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August 16, 2018 | Tom Ballard

Dale Klapmeier shares 34-year evolution of Cirrus Aircraft into a lifestyle company

By Tom Ballard, Chief Alliance Officer, PYA

More than 70 attendees at this week’s “Sky City Initiative” meet-up in Maryville were treated to an insightful discussion of an entrepreneurial journey that has taken Cirrus Aircraft from building airplane kits to billing itself as a lifestyle company.

Dale Klapmeier, who co-founded the company with his brother in their family barn in Minnesota in 1984, shared the evolution of the company that now makes the final delivery of its several aircraft models to customers from a growing campus at Knoxville’s McGhee Tyson Airport.

“We will deliver 440 airplanes out of Knoxville this year,” Klapmeier told the attendees. The company opened its Customer Experience Center at the airport several years ago and opened its latest addition to the campus – a training center – July 9. More construction is underway as the company continues to grow.

Invoking humor along with what is obviously his unbridled passion for flying, the company’s Chief Executive Officer (CEO) described the 34-year journey that had a bunch of speedbumps along the way, starting with its launch.

“When we told our dad we were going to build airplanes, he said, ‘Well, you don’t have anything now. Go for it’,” Klapmeier said. At the time, he was just out of college, unmarried, and passionate about flying.

“My brother and I started in our barn,” he said. “We kicked the cows out.” The launch date was January 1, 1984.

Building kit planes basically covered their bills, but they were not advancing. “We sold just enough to survive,” Klapmeier says. So, what do you as an entrepreneur when your first venture into airplanes is not such a success? You usually pivot and start a new business. The brothers’ decision was slightly different.

“We decided to get an airplane certified and take on Cessna,” the CEO said with a sheepish grin. Cirrus Aircraft did just that, delivering its first plane on July 29, 1999. It was the SR20. By 2008, the company was producing 16 airplanes a week when the economy and demand for airplanes collapsed.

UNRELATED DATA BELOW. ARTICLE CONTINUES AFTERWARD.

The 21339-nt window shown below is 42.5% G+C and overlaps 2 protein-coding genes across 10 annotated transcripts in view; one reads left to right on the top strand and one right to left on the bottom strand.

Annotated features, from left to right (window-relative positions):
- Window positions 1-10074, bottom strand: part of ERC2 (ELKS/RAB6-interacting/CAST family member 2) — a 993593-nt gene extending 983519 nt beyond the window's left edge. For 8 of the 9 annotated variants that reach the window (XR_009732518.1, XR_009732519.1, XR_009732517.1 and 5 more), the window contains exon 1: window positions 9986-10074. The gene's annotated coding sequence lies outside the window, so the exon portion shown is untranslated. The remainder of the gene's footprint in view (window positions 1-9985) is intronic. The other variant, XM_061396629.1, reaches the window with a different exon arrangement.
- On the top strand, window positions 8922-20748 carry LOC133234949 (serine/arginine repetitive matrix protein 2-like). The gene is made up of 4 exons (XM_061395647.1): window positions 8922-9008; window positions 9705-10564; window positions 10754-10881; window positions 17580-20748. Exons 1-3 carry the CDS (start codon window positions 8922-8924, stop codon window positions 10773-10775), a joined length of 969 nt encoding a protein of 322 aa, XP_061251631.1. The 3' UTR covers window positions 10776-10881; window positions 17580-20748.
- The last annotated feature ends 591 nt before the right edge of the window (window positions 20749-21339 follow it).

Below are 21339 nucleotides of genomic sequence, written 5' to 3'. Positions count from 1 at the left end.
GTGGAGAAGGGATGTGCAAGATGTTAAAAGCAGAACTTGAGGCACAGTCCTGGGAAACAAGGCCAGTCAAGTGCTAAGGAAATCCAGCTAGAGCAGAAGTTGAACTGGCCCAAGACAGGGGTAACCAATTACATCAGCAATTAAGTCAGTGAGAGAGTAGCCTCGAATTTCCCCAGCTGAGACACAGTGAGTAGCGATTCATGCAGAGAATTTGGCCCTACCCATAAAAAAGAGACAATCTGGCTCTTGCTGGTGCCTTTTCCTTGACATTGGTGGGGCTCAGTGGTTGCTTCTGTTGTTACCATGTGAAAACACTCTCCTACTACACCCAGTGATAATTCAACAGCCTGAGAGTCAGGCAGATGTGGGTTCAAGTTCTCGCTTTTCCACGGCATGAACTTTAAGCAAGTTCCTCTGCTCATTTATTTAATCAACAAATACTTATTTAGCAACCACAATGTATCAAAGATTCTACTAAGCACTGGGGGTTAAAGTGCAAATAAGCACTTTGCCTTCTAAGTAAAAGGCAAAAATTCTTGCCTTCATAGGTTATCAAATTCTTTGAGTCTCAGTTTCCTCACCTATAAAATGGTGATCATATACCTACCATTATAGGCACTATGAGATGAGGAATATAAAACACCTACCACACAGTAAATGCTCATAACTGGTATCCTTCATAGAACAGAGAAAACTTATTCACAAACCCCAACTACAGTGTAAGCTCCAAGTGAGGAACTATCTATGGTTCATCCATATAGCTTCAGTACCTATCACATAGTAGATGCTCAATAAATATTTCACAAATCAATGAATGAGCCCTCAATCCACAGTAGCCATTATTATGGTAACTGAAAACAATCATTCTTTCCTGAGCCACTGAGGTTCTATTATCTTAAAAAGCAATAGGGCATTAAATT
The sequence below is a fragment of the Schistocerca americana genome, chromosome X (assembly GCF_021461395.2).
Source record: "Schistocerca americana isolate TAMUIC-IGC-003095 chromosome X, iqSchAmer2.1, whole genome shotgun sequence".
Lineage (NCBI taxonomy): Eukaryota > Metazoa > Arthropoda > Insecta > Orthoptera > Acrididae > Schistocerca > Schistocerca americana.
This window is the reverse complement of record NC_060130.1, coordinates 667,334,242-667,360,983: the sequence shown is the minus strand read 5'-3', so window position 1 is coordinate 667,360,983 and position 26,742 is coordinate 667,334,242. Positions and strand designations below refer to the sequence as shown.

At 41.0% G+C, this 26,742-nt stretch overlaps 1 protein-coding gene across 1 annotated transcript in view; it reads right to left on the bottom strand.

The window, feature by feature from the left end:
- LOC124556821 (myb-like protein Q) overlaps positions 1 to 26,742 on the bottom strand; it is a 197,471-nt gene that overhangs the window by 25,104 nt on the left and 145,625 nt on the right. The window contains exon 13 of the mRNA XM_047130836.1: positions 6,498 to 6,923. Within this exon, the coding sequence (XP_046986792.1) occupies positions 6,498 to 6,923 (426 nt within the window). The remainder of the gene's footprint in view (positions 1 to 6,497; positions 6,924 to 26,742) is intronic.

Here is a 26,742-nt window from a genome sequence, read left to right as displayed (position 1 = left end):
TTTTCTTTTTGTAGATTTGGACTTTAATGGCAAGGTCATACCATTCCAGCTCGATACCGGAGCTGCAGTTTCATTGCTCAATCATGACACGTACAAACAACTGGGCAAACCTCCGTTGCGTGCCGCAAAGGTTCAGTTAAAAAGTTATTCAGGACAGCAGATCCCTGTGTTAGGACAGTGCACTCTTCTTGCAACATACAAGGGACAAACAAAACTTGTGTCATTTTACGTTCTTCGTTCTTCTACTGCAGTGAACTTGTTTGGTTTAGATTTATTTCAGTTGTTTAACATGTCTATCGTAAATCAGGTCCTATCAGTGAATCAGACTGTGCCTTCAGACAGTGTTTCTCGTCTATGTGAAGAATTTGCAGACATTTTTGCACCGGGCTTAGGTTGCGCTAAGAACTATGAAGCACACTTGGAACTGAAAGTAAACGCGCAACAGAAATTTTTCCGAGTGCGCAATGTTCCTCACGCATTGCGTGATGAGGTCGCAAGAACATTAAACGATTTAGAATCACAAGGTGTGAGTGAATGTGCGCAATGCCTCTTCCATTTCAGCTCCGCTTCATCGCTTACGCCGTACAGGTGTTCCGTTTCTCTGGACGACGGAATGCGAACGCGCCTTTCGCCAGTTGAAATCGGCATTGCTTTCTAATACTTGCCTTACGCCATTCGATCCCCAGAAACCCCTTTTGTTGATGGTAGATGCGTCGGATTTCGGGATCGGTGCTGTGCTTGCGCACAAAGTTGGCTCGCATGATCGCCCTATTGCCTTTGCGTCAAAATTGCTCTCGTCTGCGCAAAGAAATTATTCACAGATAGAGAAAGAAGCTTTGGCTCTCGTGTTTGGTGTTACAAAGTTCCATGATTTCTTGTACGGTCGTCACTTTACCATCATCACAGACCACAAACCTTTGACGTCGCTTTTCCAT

“We were not able to give one away in a month,” Klapmeier explained after the recession hit. At that time, the company had 103 unsold airplanes. As Cirrus Aircraft began to rethink its business model, the management team decided its purpose was not to design, produce or sell airplanes.

“We realized that we were a lifestyle company,” Klapmeier explained. That decision has made a dramatic difference in the company and is clearly reflected in the operations in Knoxville, starting with the name of the inaugural facility – the Customer Experience Center.

“Last year, more piston planes were delivered from Knoxville than anywhere else by any company,” the CEO said. Through its first 19 years of production, Cirrus Aircraft has delivered 7,000 models of its aircraft including the recently launched SF50 Vision Jet.

An important person in the evolution of the company’s various models has been Klapmeier’s wife. Even though he owned and flew many different airplanes, the CEO struggled to convince his wife to fly with him. Some of the features in the cockpits reflect suggestions she has made over the years. They include the instrument panel that has a look and feel more closely akin to a car, a screen with a map similar to what you might find in an automobile’s navigation system, a window in the back to allow more light in the cabin than is typically the case in other airplanes, and elevated back seats to address nausea that some passengers feel.

“Our airplanes are very sedan like,” Klapmeier explains.

Perhaps the most distinctive feature of both the piston and jet models is the Cirrus Airframe Parachute System (CAPSTM). In an emergency, the system is designed to allow the airplane to glide to the ground much like a person parachuting.

“We’ve brought 157 people back to their families” as a result of the CAPSTM technology, Klapmeier said. That’s a remarkable record.

The Cirrus Aircraft team toured 34 communities before identifying four finalists for the Customer Experience Center and ultimately selecting the local airport. “Knoxville very quickly rose to the top,” Klapmeier said. “It is Minnesota nice with an accent.”

How good is the new jet? It received the 2017 Robert J. Collier Trophy from the National Aeronautic Association. The award is one of the most prestigious aviation awards.

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